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20. Chapter XX (continued)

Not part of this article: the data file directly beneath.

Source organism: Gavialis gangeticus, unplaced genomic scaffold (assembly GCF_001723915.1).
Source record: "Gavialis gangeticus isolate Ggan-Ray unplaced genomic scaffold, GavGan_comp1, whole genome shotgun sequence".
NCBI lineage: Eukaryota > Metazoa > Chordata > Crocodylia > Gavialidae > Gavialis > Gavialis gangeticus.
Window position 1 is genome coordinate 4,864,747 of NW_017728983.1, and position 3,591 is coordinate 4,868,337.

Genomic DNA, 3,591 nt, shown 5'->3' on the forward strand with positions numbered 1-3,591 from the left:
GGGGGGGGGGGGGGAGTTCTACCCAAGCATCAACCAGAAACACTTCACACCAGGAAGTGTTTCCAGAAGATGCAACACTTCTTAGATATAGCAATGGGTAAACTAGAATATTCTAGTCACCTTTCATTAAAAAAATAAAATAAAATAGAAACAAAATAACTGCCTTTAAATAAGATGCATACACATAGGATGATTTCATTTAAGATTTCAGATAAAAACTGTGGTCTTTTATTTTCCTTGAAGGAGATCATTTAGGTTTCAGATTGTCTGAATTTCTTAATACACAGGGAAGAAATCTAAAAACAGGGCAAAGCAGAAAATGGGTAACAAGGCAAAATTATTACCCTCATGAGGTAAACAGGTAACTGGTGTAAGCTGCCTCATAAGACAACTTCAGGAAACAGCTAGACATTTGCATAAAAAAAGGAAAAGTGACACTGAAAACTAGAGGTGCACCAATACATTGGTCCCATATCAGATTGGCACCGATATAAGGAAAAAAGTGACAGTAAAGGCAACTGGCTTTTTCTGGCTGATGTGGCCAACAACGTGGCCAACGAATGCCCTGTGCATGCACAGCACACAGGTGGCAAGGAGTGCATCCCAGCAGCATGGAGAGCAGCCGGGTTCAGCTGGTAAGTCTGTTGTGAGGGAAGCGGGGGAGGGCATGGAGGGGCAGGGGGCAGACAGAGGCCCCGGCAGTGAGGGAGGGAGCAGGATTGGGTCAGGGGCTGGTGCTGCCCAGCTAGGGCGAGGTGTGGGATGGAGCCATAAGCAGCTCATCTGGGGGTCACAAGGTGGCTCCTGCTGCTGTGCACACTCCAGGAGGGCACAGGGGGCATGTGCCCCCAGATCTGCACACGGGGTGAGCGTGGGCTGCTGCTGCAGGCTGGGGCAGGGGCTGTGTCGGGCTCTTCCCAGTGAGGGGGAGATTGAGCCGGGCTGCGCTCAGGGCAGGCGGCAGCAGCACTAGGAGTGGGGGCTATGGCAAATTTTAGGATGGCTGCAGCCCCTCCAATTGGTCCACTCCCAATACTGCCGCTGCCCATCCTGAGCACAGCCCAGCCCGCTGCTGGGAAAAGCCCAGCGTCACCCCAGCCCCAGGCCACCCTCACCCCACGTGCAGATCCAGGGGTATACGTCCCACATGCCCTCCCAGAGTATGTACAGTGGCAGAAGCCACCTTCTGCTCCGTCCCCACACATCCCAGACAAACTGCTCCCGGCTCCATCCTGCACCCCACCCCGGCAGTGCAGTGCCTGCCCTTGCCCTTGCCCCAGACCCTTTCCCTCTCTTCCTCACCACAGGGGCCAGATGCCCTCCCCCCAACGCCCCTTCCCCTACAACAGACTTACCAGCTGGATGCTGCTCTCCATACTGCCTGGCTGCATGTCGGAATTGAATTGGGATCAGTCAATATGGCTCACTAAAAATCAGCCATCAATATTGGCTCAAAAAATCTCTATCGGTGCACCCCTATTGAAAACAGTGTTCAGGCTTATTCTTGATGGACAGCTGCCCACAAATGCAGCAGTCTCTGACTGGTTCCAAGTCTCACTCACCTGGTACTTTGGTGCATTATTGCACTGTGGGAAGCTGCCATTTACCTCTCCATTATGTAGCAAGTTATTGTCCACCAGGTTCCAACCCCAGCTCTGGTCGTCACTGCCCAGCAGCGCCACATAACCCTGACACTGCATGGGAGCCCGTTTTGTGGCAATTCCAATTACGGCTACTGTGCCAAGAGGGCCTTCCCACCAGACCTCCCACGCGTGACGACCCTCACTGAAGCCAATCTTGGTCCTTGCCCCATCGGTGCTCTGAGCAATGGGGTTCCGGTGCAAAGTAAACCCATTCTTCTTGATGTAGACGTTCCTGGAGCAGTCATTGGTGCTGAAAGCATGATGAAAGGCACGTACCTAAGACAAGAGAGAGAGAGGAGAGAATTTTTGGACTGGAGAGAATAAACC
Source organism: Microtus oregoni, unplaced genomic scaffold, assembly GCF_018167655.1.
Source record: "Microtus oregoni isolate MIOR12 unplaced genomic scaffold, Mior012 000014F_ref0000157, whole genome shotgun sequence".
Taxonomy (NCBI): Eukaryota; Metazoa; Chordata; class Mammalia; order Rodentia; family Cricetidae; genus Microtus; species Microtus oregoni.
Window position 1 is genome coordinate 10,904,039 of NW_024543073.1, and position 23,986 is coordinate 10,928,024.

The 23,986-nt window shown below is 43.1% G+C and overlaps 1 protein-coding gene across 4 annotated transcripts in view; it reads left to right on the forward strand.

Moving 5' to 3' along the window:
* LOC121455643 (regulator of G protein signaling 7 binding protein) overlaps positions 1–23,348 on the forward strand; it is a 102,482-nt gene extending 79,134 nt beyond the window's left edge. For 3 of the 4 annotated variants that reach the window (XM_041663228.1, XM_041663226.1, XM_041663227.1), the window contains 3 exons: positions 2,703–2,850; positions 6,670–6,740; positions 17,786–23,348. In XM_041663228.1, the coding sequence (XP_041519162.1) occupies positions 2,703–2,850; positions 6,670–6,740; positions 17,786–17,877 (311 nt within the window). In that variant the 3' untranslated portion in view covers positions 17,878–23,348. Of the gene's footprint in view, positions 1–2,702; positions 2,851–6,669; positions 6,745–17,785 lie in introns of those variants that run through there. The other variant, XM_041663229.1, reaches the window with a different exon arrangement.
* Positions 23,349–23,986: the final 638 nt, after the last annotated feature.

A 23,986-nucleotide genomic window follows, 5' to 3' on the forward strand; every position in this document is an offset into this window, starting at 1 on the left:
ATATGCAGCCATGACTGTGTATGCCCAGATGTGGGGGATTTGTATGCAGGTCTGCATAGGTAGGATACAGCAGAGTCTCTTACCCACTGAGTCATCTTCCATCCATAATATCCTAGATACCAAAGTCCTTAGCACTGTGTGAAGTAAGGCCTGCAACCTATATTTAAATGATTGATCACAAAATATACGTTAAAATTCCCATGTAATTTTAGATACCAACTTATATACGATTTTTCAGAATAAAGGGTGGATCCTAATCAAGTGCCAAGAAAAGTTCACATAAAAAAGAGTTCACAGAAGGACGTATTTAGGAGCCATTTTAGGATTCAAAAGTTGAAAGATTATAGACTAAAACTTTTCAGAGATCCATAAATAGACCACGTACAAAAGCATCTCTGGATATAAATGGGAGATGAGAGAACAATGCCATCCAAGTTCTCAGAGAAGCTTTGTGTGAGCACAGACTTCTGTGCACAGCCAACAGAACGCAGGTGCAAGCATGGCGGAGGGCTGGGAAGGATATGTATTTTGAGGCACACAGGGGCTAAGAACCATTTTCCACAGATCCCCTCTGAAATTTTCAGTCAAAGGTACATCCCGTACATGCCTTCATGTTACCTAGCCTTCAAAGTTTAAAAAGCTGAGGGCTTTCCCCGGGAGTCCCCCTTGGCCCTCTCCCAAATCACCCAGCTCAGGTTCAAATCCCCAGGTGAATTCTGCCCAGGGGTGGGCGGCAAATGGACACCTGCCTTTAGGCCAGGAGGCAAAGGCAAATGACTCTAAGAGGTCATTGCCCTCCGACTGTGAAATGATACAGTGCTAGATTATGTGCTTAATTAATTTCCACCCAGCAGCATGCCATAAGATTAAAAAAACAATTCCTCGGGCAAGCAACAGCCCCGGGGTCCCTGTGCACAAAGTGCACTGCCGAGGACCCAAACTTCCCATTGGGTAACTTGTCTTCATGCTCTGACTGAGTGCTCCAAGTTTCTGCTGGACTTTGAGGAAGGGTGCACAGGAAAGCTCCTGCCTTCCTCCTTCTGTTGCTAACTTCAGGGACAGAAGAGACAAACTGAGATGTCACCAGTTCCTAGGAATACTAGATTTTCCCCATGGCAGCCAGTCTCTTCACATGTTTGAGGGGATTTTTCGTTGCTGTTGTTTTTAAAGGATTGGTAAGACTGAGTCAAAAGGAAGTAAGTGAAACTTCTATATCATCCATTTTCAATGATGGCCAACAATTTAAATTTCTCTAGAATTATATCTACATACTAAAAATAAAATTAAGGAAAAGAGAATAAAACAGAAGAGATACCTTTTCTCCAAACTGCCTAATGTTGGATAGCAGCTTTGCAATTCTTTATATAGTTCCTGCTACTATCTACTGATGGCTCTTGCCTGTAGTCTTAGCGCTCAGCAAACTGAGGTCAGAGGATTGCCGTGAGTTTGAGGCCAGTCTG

"Hurrah! Old Tom," he shouted - "The rascals are taking to the lake, and I'll soon have 'em all swimming!" As these words were uttered a violent kick in the face sent back the injured Indian, who had caught at the edge of the platform, and was endeavoring to raise himself to its level, helplessly and hopelessly into the water. When the affray was over, his dark body was seen, through the limpid element of the Glimmerglass, lying, with outstretched arms, extended on the bottom of the shoal on which the Castle stood, clinging to the sands and weeds, as if life were to be retained by this frenzied grasp of death. A blow sent into the pit of another's stomach doubled him up like a worm that had been trodden on, and but two able bodied foes remained to be dealt with. One of these, however, was not only the largest and strongest of the Hurons, but he was also the most experienced of their warriors present, and that one whose sinews were the best strung in fights, and by marches on the warpath. This man fully appreciated the gigantic strength of his opponent, and had carefully husbanded his own. He was also equipped in the best manner for such a conflict, standing in nothing but his breech-cloth, the model of a naked and beautiful statue of agility and strength. To grasp him required additional dexterity and unusual force. Still Hurry did not hesitate, but the kick that had actually destroyed one fellow creature was no sooner given, than he closed in with this formidable antagonist, endeavoring to force him into the water, also. The struggle that succeeded was truly frightful. So fierce did it immediately become, and so quick and changeful were the evolutions of the athletes, that the remaining savage had no chance for interfering, had he possessed the desire; but wonder and apprehension held him spell bound. He was an inexperienced youth, and his blood curdled as he witnessed the fell strife of human passions, exhibited too, in an unaccustomed form.
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